Shares of Ralph Lauren (NYSE:RL) recently surged to a three-year high after the apparel retailer's fourth quarter numbers topped Wall Street's expectations. Its revenue declined 2% annually to $1.53 billion, but beat estimates by $50 million. On a constant currency basis, its revenues fell 7%. Its adjusted earnings rose by a penny to $0.90, topping estimates by seven cents.

Ralph Lauren expects flat to slightly negative revenue growth on a constant currency basis for the current quarter, and a low-single-digit sales decline for the full year. Those numbers seemed anemic at best, so I was surprised to see Ralph Lauren's stock jump after the report.

A group of Ralph Lauren models wearing Polo shirts.

Image source: Ralph Lauren.

Granted, expectations for Ralph Lauren have been low over the past few years due to sluggish mall traffic, competition from fast fashion retailers, and the resignation of its turnaround CEO amid a conflict with its namesake founder. However, I still think Ralph Lauren's post-earnings pop was mostly unjustified.

Why the bulls got excited

Ralph Lauren's 2% sales decline marked its smallest annual drop in two years. Its comparable store sales also showed improvement in two of its three main markets: North America and Asia.


Q1 2018

Q2 2018

Q3 2018

Q4 2018

North America















Comparable store sales growth, constant currency basis. Source: Quarterly reports.

Ralph Lauren attributed its recovery in North America to a 6% jump in brick-and-mortar comps, which was offset by an 18% decline at its main website. That shift was intentional, and part of its ongoing efforts to reduce online promotions. The bankruptcy of department store chain Bon-Ton also weighed down its North American wholesale growth.

The company attributed its growth in Asia to robust sales in both the retail and wholesale channels, with 6% sales growth in Japan on a constant currency basis, 34% growth in mainland China, and 22% growth across the Greater China region.

Simply put, Ralph Lauren is protecting the brand appeal of its products in North America by throttling its sales in off-price channels, relying more heavily on Asian markets, and shortening its turnaround of new products to compete against fast fashion rivals. This resembles Guess' (NYSE:GES) turnaround strategy, which relied on higher sales in Europe and Asia to offset its soft North American sales.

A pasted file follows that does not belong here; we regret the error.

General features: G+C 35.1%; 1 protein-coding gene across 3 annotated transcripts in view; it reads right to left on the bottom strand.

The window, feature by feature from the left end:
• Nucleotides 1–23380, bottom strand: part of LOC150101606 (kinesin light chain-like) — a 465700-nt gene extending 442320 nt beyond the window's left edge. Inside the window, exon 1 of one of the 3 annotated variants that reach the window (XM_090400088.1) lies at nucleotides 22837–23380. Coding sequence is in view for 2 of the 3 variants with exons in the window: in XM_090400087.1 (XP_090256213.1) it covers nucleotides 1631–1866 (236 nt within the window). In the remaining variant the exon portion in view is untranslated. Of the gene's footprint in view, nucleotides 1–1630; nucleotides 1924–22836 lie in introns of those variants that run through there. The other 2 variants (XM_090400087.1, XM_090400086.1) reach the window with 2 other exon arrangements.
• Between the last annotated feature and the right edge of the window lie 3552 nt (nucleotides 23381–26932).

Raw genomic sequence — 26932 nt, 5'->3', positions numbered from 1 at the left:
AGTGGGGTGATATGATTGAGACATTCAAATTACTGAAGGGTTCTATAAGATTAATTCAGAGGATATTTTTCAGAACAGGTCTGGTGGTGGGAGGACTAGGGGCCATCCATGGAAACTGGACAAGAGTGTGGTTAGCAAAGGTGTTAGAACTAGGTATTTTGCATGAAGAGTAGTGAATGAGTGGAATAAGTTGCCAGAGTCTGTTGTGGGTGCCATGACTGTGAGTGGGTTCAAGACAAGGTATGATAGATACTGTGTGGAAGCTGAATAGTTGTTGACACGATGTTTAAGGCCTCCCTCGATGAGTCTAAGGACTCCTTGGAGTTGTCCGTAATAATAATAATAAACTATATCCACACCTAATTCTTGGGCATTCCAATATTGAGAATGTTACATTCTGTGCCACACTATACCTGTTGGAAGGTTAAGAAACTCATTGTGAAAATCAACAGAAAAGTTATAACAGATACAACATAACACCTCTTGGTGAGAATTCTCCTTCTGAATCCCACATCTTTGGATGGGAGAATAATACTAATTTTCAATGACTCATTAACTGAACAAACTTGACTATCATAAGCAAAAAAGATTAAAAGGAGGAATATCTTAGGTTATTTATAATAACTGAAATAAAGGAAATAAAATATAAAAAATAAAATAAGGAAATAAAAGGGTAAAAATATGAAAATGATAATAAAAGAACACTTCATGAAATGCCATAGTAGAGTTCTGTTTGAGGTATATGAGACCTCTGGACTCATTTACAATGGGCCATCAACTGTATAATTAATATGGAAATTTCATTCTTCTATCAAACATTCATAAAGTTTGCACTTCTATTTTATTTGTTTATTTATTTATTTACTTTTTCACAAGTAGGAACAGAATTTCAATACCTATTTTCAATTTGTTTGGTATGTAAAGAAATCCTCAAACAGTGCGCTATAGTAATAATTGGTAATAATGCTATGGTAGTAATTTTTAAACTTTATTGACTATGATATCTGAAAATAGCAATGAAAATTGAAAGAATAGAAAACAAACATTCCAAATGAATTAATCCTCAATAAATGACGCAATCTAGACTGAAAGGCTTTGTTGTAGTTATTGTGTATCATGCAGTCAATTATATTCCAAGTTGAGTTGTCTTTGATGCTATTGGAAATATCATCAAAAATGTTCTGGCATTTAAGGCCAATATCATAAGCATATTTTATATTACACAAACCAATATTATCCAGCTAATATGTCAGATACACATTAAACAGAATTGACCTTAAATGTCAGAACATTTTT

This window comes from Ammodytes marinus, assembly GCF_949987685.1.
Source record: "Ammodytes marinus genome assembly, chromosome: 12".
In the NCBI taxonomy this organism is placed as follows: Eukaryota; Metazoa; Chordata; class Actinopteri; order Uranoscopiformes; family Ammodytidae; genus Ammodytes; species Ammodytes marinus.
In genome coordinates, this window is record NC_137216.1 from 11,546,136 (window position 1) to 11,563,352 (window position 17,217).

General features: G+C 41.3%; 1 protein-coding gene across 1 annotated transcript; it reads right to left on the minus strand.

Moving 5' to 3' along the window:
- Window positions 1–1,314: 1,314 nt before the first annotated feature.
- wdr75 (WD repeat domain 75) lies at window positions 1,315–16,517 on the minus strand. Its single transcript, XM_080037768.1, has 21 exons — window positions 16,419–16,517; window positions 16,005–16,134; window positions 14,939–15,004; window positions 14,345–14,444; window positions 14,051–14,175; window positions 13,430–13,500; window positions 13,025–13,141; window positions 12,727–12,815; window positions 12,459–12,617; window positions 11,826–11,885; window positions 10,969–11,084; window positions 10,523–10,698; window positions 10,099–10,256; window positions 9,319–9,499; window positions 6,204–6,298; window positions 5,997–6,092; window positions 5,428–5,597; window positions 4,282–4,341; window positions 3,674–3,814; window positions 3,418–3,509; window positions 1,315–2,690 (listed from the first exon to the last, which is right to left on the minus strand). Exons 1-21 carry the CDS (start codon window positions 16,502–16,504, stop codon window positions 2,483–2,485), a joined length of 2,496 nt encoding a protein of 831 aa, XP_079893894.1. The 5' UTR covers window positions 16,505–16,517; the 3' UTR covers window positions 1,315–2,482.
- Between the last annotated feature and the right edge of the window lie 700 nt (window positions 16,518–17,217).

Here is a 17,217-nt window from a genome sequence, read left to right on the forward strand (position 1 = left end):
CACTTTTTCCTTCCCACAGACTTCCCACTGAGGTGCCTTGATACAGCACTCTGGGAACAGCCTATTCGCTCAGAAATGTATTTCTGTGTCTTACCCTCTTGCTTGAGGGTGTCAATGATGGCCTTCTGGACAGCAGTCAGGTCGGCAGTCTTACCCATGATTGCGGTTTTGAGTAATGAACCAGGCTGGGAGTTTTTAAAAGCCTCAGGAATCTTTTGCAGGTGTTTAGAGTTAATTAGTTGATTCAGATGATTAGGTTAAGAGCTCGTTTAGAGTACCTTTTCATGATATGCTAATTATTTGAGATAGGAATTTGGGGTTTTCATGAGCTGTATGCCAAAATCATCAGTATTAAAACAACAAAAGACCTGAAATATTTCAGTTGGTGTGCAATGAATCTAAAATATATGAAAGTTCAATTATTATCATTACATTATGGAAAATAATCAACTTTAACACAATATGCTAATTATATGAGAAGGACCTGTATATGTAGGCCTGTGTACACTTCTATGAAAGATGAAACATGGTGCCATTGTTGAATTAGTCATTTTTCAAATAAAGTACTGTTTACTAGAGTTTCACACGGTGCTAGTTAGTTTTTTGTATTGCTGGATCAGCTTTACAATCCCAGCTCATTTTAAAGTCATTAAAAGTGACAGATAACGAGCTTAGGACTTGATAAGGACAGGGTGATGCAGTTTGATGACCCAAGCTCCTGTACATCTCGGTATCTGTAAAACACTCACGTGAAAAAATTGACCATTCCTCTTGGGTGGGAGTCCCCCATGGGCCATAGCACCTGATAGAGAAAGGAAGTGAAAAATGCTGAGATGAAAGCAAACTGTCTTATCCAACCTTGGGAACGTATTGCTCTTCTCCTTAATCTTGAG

Ralph Lauren's gross margins are also holding steady. Its adjusted gross margin rose 440 basis points annually to 59.8%, but its adjusted operating margin dipped 110 basis points to 5.6% due to higher marketing costs.

Why the bears still smell blood

CEO Patrice Louvet, who took the top job last year, has made progress getting Ralph Lauren back on track. But the company still hasn't resolved some of its biggest problems.

The first major problem is Europe, where total revenues rose 13% on a reported basis but fell 1% on a constant currency basis. Those numbers, coupled with its negative comps growth, indicate that its digital wholesale business is cannibalizing its retail stores. The region's operating margins also declined on a constant currency basis.

A model wearing a Ralph Lauren dress.

Image source: Ralph Lauren.

During the conference call, CFO Jane Nielsen claimed that the company would implement "a number of changes in our product assortments and promotion structures to improve the traffic and conversion trends in our European stores." But if those efforts don't pan out, the region's negative growth could offset its gains in Asia.

Ralph Lauren's turnaround times are improving, but they remain well behind many of its industry peers. 90% of its products now have a nine-month lead time, up from 50% in the prior-year quarter. For comparison, Inditex's Zara, the market leader in fast fashion, has a turnaround time of about two weeks. Urban Outfitters (NASDAQ:URBN) recently claimed that nearly 50% of its products had a lead time of 12 weeks or less.

Wall Street expects Ralph Lauren's revenue to stay roughly flat this year as its earnings rise 4%. Those are dismal growth numbers for a stock that trades at 22 times this year's earnings.

For comparison, Guess -- which trades at 26 times this year's earnings -- is expected to post 8% sales growth and 39% earnings growth. Analysts expect Urban Outfitters' revenue to rise 6% as its earnings jump 45%, yet its stock trades at just 19 times this year's earnings.

The bottom line

Ralph Lauren looks healthier under Louvet's leadership, but the company still needs to improve its North American business, revive its European business, fend off the competition in Asia, and shorten its turnaround times. It could certainly accomplish those things over the long term, but the stock seems too pricey relative to its growth potential -- so investors should stick with other apparel plays instead.

This article represents the opinion of the writer, who may disagree with the “official” recommendation position of a Motley Fool premium advisory service. We’re motley! Questioning an investing thesis -- even one of our own -- helps us all think critically about investing and make decisions that help us become smarter, happier, and richer.